The project aims not to repeat that valuable work, but to distil, clarify and amplify the main points, updating it to today’s NHS with the academic rigour and frontline experience our commissioners offer.

Asking better questions

1 in 3

We aim to provide practical, reflective and easy to use tools for boards and staff to help encourage self-improvement, and to share the many existing examples of good patient-centred practice.

We invite HSJ readers to visit the commission’s website to watch films about the project and participate in order to help us compile and rate examples of good practice in hospital care for frail older people.

HSJ’s role as the leading health management and policy sector publication gives us a unique platform to ensure that the commission’s work will not be a one-off.

Our main report in November will be followed up in March 2015 with a final document highlighting key issues that the public may find helpful to inform them about the quality of care.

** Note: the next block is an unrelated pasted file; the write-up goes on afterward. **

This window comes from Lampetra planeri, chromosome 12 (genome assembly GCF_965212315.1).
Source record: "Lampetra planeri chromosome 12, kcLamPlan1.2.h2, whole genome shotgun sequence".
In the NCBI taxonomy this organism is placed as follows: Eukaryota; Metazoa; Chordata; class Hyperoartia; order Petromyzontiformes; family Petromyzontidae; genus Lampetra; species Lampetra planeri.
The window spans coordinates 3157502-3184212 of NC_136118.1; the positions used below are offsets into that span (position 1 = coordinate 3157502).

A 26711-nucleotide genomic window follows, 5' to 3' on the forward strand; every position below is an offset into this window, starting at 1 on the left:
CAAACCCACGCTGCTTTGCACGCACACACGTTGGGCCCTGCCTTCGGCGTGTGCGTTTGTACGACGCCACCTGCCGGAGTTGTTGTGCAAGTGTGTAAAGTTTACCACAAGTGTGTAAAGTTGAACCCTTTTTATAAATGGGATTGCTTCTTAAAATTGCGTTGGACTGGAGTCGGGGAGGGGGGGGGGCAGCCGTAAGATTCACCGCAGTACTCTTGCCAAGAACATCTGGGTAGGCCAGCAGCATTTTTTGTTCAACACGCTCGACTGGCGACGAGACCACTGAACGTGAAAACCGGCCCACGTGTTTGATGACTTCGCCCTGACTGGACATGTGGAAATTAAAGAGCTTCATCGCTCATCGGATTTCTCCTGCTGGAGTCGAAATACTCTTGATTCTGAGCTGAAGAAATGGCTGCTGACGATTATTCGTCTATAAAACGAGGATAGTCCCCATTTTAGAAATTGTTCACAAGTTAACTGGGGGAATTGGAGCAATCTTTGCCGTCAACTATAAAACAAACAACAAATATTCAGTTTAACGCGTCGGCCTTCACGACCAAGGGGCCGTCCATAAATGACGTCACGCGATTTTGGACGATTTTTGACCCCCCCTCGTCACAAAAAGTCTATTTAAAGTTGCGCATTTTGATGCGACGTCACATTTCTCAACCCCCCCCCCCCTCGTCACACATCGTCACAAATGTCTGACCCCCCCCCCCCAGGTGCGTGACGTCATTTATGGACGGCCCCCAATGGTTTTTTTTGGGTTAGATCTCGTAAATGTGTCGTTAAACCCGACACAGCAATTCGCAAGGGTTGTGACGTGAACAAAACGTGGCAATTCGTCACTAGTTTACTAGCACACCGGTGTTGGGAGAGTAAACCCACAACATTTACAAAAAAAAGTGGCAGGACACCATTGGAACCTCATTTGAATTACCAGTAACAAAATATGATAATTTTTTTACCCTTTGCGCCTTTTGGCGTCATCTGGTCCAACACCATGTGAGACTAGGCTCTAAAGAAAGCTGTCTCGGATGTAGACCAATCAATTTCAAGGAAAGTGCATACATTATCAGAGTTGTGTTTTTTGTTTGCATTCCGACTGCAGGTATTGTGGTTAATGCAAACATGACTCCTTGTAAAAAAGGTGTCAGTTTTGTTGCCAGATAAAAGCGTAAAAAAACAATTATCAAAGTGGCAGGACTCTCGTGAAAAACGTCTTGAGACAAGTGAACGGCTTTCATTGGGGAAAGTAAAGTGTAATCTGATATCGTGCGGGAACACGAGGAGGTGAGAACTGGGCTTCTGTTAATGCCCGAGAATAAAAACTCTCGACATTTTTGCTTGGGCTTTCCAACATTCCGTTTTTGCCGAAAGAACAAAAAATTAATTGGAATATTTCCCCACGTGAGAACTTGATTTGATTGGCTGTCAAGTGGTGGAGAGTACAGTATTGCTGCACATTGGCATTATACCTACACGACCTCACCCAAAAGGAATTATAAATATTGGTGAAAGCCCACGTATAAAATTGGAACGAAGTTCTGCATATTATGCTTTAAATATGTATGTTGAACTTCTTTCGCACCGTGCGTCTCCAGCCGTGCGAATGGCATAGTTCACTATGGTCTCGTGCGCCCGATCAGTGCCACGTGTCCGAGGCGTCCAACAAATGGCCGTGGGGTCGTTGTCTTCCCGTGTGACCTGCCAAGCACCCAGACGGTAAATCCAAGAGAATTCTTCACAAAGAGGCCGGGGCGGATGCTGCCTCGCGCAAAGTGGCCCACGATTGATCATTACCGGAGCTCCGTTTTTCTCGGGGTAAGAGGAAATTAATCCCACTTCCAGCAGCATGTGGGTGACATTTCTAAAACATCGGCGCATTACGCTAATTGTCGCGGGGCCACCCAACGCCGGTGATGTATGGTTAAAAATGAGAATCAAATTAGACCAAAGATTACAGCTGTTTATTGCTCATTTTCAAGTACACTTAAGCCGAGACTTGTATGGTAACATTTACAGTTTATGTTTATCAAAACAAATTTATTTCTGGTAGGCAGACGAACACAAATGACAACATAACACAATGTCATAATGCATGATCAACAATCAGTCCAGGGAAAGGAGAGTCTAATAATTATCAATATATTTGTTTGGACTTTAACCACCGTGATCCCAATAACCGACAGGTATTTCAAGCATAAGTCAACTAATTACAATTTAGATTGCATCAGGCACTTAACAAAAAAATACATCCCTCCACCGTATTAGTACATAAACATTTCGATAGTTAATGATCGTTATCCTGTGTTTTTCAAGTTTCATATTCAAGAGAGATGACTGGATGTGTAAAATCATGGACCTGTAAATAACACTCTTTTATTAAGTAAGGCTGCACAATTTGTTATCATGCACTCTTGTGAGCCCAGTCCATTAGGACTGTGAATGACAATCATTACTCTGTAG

This document will include a set of questions to help the public ask more effectively how the healthcare system can improve their loved one’s care pathway.

‘All parts of the healthcare system must contribute to improving care for frail older people’

It will help them become more informed and involved, and encourage them to question MPs and local councillors in the run-up to the general election in May 2015.

Many older people presenting acutely to hospital in crisis do have acute needs that initially require these skills and facilities.